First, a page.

Seppuku for the U.S. Auto Industry - The American Spectator | USA News and Politics
Seppuku for the U.S. Auto Industry
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New cars are pretty green — hybrid or not.

Thanks to chemical exhaust scrubbers (catalytic converters), the precision of electronic fuel injection and computer-controlled engine management systems, less than 5 percent of the tailpipe exhaust of a new/late model car is other than water vapor and carbon dioxide — up till now considered by both chemistry and the law a harmless, inert gas.

But there’s the rub.

Global warming advocates claim that motor vehicles are contributing to rising world temperatures and want to have carbon dioxide re-classified as a “pollutant” subject to EPA (or state level) regulation under vehicle emissions control laws. They’ve just won a major court battle, too. The Supreme Court, in a 5-4 decision this spring, ruled that that EPA must re-evaluate whether carbon dioxide should be considered an “exhaust emission” — and regulated accordingly. The majority opinion was written by Justice John Paul Stevens, who said (in part) that the “harms associated with climate change are serious and well-recognized… .”

But while “climate change” (and specifically, a warming trend in average global temperatures) is one thing, human-caused climate change is arguably another thing entirely. It’s quite a leap to go from the former to the latter — and absent scientific proof that human activity does, in fact, cause “climate change,” it might be worth reconsidering whether such draconian steps are justified. Because unlike earlier efforts to clean up vehicle exhaust emissions with technology and more efficient engine designs, the only way to reduce carbon dioxide output is to burn less fuel.

Period.

That will means smaller engines — and smaller vehicles. There’s no way to get around it. Burning a gallon of gas results in the creation of a set amount of CO2 that cannot be “converted” into some other compound in the way that catalytic converters chemically transform harmful compounds into harmless ones. And the volume of CO2 created is such that it cannot be stored or “sequestered” as the vehicle is driven (unlike modern diesel engines, which use particulate traps to capture the soot that would otherwise be released into the atmosphere).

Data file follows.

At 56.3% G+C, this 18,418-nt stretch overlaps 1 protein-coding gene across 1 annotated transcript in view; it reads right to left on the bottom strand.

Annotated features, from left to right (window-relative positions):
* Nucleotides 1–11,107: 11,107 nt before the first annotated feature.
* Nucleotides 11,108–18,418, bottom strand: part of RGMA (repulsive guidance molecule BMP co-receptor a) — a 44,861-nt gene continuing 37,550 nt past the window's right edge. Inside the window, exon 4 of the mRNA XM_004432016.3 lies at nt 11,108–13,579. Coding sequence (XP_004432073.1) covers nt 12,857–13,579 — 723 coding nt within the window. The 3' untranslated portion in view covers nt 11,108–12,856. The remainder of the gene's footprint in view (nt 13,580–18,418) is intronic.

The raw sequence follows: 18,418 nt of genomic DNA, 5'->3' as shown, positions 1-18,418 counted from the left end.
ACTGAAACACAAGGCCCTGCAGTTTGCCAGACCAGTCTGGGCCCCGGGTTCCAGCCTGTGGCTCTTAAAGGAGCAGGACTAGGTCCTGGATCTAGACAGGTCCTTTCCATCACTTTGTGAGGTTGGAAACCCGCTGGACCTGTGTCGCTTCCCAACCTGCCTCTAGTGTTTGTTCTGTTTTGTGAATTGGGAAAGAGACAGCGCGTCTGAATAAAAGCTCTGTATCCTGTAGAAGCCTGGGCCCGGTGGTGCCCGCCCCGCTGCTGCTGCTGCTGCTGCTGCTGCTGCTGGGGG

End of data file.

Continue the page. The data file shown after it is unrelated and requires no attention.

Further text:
For domestic automakers — already reeling from the effects of exorbitant health care and pension “legacy costs” — an EPA diktat that effectively outlaws the larger vehicles they specialize in (and which remain one of the few segments where they’ve been able to retain market share and make a profit) could be the straw that finally breaks the camel’s back. The mainline Japanese automakers — who specialize in smaller cars — are much better positioned to absorb such a blow. If it seems like the early ’70s all over again, you’re not alone in so thinking. We (or at least our leaders in Congress) seem to have an instinct for national economic suicide when it comes to passing laws that cripple our own manufacturing base while giving huge artificial advantages to foreign competitors.

MEANWHILE, IT’S DEBATABLE whether laws requiring the auto industry to build smaller engines and smaller vehicles would even succeed at reducing the net output of CO2 from motor vehicles. As has happened previously in the case of federal Corporate Average Fuel Economy (CAFE) mandates, there may be unintended consequences in using legislative/regulatory fiat to try to alter market dynamics. For one, people may simply drive more. After all, there would be every incentive to do so. This is precisely what happened with CAFE; today, the average driver puts 12,000-15,000 miles on his vehicle annually. In part, this can be attributed to the fact that modern cars, relative to similar-in-size cars of the past, are more fuel-efficient. It’s cheaper to drive farther than it once was — and so people drive their cars more often and for greater distances. Nationally and individually, average fuel consumption is higher than ever — notwithstanding CAFE standards.

Arguably, in spite of them. It’s not hard to understand why. But Congress doesn’t see it.

Whether you subscribe to human-caused global warming theory or not, what is the point of using regulatory power to compel the automakers to build smaller engines and smaller vehicles — if those vehicles just end up being driven more? Whether it’s a V-8 SUV that sees 8,000 miles of use annually vs. a compact with a four-cylinder that’s driven 16,000 miles, the net total output of carbon dioxide may be about the same. Perhaps more.

We’ll just have forced our domestic auto industry to commit seppuku in the process.

However, the broader issue remains the question of global warming itself — and specifically, whether human action, such as the operation of motor vehicles, is causing it. While climate scientists agree about the warming trend, there is no certainty as to the cause. Some believe it is a natural, cyclical phenomenon; others that recent upticks in global temperatures may be the result of increased solar activity. Still others believe industrial activity is the cause — or perhaps a contributing factor. But the answer is far from definitive. Passing laws and issuing potentially strangling regulations on the basis of speculation — especially when it is as politically charged as is the issue of human-caused global warming — makes about as much sense as taking that homeless-looking guy with his “The End is Near” cardboard sign off the street and putting him in front of the controls of a 747 at 40,000 feet.

In either case, the end result is going to be ugly.

Eric Peters
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